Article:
Child left in van dies
Police charge two caregivers with manslaughter
Wednesday, September 21, 2005
By NADIA MOHANDESSI
A 2-year-old girl died Tuesday afternoon after she had been left in a church day care center's van for more than two hours, authorities said.
Amiyah White was unconscious when her caregivers realized she was missing and found her at 3 p.m. in a van behind Cottage Hill Holy Church of God at 2115 Demetropolis Road, Mobile County District Attorney John M. Tyson Jr. said.
White was taken to the University of South Alabama Women's & Children's hospital, where she later died of heat-related injuries, according to Tyson.
Authorities estimated that the girl had been in the van since about 12:30 p.m.
"The child was left in the van in the heat of the day," Tyson said. "It's dreadfully hot out here now. I can't imagine how hot it was in the van."
The caretakers, Mary Grove, 61, and Avis Betts, 40, were arrested Tuesday evening and charged with manslaughter, according to Officer Eric Gallichant of the Mobile Police Department.
Grove and Betts were taken to the Mobile Metro County Jail, Gallichant said. If convicted, the pair could face a sentence of up to 20 years in jail under Alabama law.
Gallichant said the day care workers realized White was missing 2½ hours after Betts, the driver of the van, returned to the church from an outing with 10 to 12 other children.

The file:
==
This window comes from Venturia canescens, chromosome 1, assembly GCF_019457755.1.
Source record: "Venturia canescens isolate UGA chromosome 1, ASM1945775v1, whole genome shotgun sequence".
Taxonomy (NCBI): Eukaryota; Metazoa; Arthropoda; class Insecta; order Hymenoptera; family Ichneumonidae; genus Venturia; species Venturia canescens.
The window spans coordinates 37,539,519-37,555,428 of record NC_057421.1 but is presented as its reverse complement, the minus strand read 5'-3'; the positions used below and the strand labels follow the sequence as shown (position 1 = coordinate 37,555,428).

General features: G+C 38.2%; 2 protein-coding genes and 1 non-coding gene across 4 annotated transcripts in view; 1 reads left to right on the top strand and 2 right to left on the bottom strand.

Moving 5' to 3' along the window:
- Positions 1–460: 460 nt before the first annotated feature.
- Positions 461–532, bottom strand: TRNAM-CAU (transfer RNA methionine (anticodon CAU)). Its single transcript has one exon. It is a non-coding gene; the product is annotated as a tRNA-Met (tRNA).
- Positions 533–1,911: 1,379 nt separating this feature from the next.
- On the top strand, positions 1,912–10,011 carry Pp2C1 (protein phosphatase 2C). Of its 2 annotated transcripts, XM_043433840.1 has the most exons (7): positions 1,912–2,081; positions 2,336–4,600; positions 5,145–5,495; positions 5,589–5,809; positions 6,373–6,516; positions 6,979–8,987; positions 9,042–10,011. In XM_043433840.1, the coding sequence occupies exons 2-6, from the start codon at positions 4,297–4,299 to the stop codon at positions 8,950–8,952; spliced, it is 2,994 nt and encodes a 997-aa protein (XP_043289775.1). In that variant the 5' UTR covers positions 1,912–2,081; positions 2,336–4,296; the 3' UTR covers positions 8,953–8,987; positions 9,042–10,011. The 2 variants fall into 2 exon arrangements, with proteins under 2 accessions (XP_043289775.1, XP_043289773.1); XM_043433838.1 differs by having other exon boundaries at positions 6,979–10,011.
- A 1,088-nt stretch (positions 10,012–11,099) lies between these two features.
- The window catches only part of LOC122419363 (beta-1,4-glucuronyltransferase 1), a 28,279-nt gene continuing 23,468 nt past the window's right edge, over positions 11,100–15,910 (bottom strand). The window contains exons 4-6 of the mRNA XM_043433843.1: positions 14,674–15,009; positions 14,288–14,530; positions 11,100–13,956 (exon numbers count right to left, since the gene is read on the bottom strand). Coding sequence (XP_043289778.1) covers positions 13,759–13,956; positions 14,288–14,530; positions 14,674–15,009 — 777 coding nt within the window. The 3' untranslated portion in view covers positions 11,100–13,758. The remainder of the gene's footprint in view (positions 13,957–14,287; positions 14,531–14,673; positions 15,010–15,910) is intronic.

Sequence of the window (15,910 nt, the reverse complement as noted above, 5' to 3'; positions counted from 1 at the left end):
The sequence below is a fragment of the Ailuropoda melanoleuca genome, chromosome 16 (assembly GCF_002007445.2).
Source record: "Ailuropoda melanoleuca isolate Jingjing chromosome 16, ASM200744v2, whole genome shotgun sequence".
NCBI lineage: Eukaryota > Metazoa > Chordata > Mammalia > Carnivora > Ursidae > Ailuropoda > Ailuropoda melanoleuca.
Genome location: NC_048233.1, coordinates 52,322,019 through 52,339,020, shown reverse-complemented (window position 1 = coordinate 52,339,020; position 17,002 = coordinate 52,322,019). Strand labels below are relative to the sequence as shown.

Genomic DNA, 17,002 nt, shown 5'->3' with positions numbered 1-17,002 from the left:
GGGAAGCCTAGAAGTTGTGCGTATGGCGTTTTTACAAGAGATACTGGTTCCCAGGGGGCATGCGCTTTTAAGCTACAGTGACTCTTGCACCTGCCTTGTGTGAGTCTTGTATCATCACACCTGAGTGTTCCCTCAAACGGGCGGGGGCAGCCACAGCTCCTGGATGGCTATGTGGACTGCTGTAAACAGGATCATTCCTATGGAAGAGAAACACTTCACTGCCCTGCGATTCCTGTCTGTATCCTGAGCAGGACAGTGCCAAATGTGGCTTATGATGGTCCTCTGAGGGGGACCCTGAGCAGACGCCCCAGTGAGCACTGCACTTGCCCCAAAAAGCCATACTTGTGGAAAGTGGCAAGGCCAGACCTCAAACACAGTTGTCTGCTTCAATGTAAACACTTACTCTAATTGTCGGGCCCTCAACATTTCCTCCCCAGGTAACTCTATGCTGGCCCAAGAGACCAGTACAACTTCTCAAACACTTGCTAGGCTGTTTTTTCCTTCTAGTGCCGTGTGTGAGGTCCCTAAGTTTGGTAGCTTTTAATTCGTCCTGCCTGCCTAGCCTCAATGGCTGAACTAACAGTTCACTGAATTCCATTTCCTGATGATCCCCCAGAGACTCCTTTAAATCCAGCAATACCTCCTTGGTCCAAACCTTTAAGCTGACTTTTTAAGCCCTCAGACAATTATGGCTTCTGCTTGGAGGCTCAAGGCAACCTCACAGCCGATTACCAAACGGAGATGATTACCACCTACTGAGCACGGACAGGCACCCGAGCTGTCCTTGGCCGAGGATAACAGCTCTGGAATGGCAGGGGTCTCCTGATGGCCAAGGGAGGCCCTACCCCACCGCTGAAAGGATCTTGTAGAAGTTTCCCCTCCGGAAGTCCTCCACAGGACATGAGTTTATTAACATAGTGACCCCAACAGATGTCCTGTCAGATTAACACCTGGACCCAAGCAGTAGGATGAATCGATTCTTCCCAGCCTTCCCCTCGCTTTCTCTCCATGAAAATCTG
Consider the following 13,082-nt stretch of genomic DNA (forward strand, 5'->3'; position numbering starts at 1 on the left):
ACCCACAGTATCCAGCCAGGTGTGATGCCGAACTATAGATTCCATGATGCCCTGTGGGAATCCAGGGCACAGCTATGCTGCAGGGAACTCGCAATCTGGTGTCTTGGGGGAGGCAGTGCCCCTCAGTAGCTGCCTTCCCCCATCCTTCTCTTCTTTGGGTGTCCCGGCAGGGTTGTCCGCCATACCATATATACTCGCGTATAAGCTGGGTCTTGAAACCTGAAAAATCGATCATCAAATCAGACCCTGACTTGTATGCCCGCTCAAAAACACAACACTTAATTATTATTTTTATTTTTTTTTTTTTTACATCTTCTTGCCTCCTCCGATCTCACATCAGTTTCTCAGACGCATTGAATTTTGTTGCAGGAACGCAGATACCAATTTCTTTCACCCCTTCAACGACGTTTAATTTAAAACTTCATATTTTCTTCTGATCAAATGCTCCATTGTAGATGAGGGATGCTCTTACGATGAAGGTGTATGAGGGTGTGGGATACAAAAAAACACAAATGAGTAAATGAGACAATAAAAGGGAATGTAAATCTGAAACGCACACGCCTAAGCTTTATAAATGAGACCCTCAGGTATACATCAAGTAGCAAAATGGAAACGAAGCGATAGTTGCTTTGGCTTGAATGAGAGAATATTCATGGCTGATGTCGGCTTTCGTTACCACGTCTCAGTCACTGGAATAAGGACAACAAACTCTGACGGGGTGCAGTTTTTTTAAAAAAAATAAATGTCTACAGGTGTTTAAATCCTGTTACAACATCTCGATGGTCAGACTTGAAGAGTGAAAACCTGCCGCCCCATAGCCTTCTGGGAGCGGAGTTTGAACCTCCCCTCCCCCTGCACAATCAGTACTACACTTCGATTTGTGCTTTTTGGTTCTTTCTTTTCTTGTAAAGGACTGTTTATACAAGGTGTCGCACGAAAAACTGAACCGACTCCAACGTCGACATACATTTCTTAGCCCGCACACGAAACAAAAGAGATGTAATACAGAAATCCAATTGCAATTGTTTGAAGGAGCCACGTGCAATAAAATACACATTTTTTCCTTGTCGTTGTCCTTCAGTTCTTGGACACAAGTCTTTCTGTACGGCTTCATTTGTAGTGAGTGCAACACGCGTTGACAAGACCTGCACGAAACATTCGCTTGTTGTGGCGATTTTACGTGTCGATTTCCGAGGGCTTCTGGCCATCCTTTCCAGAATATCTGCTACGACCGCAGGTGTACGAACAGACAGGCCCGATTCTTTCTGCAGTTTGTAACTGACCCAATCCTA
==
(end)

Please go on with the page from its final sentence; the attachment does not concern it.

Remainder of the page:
Gallichant did not say where the children had gone for the outing. The other children were all safely inside the church when White was found, he said.
Police did not say what the temperature was inside the van when the girl was found, but the heat index at 5 p.m. Tuesday was 95 degrees, according to the National Weather Service in Mobile.
Gallichant said police investigators or the Department of Forensic Sciences may conduct testing to simulate what temperature the inside of the van could have been while the girl remained inside.
The van, which had the words "Holy Church of God Cottage Hill" painted on the side, was parked against a wooden privacy fence behind the church Tuesday afternoon, invisible from the road.
This is the third time a child has died a heat-related death after being left inside a vehicle in Mobile and Baldwin counties since 1998.
Seven years ago, 3-year-old DeMyreon Lindley died from a heat stroke after he was left strapped in his car seat for 10 hours in a church day care center van in Mobile.
Tchnavian Dailey, the van's driver, was convicted of criminally negligent homicide and sentenced to six months in jail and two years' probation.
In June 2000, Caleb Thomas Orange, a 20-month-old Fair hope toddler was found dead after being trapped in the backseat of a 1993 Pontiac Grand Am parked in his family's yard. His mother, Rebecca Lynn Orange, 28, was convicted of manslaughter and sentenced to five years in prison.
Eleven states have laws against leaving children unsupervised in automobiles, but not Alabama.
In Florida, a person can be fined up to $500 for leaving a child 11 or younger unattended in an automobile. In Missouri, it is a Class C felony punishable by up to one year in jail.